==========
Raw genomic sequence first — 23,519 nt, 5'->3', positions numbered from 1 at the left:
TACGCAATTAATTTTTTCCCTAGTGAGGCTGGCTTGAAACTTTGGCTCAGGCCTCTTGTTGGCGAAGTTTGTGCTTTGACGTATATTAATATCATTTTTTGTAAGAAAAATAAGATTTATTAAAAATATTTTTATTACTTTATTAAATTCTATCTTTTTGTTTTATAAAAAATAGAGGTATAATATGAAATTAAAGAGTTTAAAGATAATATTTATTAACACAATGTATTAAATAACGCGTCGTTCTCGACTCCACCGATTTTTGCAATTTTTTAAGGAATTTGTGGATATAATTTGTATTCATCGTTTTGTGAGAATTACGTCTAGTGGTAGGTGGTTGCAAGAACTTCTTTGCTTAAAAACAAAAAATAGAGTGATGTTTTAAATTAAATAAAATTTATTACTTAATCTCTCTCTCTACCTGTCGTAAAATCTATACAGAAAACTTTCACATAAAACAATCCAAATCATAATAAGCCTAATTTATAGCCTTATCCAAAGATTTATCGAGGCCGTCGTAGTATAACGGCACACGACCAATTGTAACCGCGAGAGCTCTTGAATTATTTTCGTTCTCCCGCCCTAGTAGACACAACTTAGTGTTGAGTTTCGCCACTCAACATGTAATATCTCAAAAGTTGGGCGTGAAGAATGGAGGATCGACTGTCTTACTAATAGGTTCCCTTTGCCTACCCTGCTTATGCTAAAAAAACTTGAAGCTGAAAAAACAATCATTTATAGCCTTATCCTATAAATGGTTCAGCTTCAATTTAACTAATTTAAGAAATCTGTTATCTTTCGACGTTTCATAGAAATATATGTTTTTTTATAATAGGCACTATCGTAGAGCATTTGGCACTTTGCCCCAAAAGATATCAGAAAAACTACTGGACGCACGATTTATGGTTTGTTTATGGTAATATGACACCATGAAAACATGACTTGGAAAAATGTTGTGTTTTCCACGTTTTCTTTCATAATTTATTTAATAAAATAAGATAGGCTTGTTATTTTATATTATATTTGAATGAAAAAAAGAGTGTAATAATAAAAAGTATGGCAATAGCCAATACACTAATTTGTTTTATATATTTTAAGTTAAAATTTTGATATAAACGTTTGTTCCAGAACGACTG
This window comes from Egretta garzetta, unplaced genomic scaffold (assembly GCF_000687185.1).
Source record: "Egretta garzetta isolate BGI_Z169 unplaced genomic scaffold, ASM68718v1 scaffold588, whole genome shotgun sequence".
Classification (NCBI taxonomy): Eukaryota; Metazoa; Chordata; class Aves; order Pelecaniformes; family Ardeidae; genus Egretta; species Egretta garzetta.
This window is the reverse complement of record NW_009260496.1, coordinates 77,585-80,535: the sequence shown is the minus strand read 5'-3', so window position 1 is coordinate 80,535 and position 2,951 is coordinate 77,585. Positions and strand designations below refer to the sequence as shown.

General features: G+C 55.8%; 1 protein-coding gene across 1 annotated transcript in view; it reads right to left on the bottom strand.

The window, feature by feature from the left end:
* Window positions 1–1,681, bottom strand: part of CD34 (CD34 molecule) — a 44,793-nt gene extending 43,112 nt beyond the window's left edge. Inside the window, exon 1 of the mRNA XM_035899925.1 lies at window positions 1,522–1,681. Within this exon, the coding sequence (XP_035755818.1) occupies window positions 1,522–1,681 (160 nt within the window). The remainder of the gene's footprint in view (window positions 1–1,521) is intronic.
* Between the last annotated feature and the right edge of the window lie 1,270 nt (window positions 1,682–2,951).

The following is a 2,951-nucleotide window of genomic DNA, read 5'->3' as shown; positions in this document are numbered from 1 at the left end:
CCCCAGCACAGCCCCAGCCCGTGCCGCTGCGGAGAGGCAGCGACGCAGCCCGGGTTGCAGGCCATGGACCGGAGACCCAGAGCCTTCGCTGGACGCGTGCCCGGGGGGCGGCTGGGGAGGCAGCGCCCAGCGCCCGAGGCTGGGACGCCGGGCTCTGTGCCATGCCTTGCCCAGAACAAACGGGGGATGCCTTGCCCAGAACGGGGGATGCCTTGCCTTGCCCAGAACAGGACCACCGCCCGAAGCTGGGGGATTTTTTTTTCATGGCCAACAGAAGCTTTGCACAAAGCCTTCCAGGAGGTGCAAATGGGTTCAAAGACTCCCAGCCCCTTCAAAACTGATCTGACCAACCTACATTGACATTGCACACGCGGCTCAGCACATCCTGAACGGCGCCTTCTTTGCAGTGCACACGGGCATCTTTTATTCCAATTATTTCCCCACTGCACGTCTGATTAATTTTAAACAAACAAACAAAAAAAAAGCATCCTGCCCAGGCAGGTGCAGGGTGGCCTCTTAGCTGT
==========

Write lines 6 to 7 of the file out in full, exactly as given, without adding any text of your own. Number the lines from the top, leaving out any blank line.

This window is the reverse complement of record NW_009260496.1, coordinates 77,585-80,535: the sequence shown is the minus strand read 5'-3', so window position 1 is coordinate 80,535 and position 2,951 is coordinate 77,585. Positions and strand designations below refer to the sequence as shown.

General features: G+C 55.8%; 1 protein-coding gene across 1 annotated transcript in view; it reads right to left on the bottom strand.